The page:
This collection of essays on climate change law and the challenges associated with it in developing countries is unique. It provides both an international and a domestic perspective on developing countries in the global response to climate change. It is universally acknowledged that developing countries will be the most vulnerable to the consequences of climate change. This text, therefore, provides a timely scholarly analysis of climate law and policy issues, focusing on developing countries.
The editors clearly set the foundation for the book, identifying broadly the consequences and challenges of climate change. The book attempts a clarification of developing countries within the context of the United Nations Framework Convention on Climate Change (UNFCCC) and draws out the major issues related to developing countries. These include the principle of common but differentiated responsibilities, the Clean Development Mechanism (CDM), and interaction between north and south within and outside the UNFCCC. The problems associated with implementation of mitigation measures within the domestic purview of developing and developed countries in relation to climate governance are also explored early on in the text. The book is made up of an informative introductory chapter and 15 chapters, divided into four pails.
The first part of the book is devoted to climate justice issues. One of the underlying principles in the climate change regime is the principle of common but differentiated responsibilities. This principle forms the basis on which developing countries have been participating in the present regime and negotiations. The divide which surrounded the 15th Conference of Parties at Copenhagen was largely influenced by the principle, which was approached from various angles. In discussing this, Atapattu calls for a reclassification of developing countries since, under the current regime, their greenhouse gases (GHG) trajectories vary. The likely deficiencies to be encountered in climate change litigation are also examined, calling for a new approach to liabilities and compensation relating to cli-mate change. Atapattu also makes a case for a regime that places emphasises on adaptation. Contrary to Atapattu's stance, Badrinarayana notes that developing countries are not likely to accept binding emissions targets because of the effect on their economy. She also identifies the measures employed by India towards climate change mitigation and makes a case for the use of litigation within domestic law. The contributions by Williams and Kwa give useful insights into the discussions on climate refugees and vulnerable communities, such as indigenous peoples, who are at the receiving end of climate change.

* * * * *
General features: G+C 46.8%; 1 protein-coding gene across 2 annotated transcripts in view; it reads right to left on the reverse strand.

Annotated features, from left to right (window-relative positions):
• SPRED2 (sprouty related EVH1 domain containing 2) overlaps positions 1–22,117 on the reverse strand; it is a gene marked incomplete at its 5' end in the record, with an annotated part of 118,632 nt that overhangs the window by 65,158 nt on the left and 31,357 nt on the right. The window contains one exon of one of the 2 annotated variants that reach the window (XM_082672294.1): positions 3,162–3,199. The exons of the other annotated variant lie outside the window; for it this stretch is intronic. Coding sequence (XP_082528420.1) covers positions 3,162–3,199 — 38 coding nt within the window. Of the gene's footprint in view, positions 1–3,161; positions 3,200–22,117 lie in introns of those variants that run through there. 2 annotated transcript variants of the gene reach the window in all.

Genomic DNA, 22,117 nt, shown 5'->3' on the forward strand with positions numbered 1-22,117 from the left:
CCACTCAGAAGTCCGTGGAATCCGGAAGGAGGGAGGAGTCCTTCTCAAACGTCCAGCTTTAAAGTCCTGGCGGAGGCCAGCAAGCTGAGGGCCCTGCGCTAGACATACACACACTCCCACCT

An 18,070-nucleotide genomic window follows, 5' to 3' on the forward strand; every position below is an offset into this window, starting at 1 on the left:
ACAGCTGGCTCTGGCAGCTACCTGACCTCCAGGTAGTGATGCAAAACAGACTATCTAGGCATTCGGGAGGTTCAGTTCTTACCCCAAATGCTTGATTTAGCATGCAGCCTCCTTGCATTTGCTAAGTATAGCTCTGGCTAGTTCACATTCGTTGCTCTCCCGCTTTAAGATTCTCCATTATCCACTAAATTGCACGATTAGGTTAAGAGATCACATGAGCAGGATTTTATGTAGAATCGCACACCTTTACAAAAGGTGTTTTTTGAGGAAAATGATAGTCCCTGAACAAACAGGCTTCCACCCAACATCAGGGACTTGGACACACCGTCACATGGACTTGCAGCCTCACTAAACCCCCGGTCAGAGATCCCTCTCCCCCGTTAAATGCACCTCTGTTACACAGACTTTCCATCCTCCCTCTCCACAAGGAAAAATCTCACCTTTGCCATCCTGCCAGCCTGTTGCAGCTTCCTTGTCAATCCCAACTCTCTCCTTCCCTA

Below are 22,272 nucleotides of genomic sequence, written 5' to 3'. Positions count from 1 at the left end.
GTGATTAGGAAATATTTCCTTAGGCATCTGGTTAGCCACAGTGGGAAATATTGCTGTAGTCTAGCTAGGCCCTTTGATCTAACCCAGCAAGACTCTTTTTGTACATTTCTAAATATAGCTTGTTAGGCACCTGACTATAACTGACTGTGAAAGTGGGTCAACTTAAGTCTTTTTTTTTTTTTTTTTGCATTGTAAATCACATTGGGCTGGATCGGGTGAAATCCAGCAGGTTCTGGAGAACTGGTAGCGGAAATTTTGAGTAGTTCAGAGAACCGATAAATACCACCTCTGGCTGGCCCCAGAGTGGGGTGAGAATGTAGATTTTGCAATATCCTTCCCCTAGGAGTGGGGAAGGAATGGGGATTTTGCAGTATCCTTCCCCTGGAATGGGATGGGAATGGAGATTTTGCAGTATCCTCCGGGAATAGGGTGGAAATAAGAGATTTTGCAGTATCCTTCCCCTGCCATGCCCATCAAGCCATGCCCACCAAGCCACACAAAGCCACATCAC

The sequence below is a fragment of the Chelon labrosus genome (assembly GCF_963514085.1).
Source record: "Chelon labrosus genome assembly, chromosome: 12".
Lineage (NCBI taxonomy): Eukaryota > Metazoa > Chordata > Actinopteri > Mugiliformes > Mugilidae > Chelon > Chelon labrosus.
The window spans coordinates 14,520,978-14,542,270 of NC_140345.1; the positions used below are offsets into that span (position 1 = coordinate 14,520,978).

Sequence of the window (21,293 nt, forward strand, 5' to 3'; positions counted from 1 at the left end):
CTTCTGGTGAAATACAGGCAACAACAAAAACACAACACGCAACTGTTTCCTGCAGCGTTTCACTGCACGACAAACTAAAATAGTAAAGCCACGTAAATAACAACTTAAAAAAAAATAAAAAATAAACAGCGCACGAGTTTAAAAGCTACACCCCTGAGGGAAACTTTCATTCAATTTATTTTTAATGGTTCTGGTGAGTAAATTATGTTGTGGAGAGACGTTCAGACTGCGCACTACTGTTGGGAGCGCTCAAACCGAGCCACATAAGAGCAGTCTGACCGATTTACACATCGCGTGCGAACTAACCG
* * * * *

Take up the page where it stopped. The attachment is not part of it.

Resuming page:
The negotiations for a post-2012 climate change regime have been characterised by proposals from various areas on the scope of the climate change regime. The second part of the book explores some of the noteworthy options. Lin maintains that it is not necessary to have an adaptation protocol to address the lapses in the UNFCCC and the Kyoto Protocol because adaptation has become an important agenda within the UNFCCC. There is a need, however, to strengthen the framework for adaptation. Stockwell, Hare and Macy propose a new framework for reducing emissions from defor-estation and forest degradation (REDD), though omitted the concept of REDD Plus, a concept in the post-2012 negotiation process. Fowler advocates for enhanced bio-sequestration. On the regional approach to adaptation to combat biodiversity, the work of Erens, Verschuuren and Bastmeijer is very useful. They provide an important overview of the initiatives in Africa and the European Union in the use of adaptive measures to address biodiversity resulting from the effect of climate change.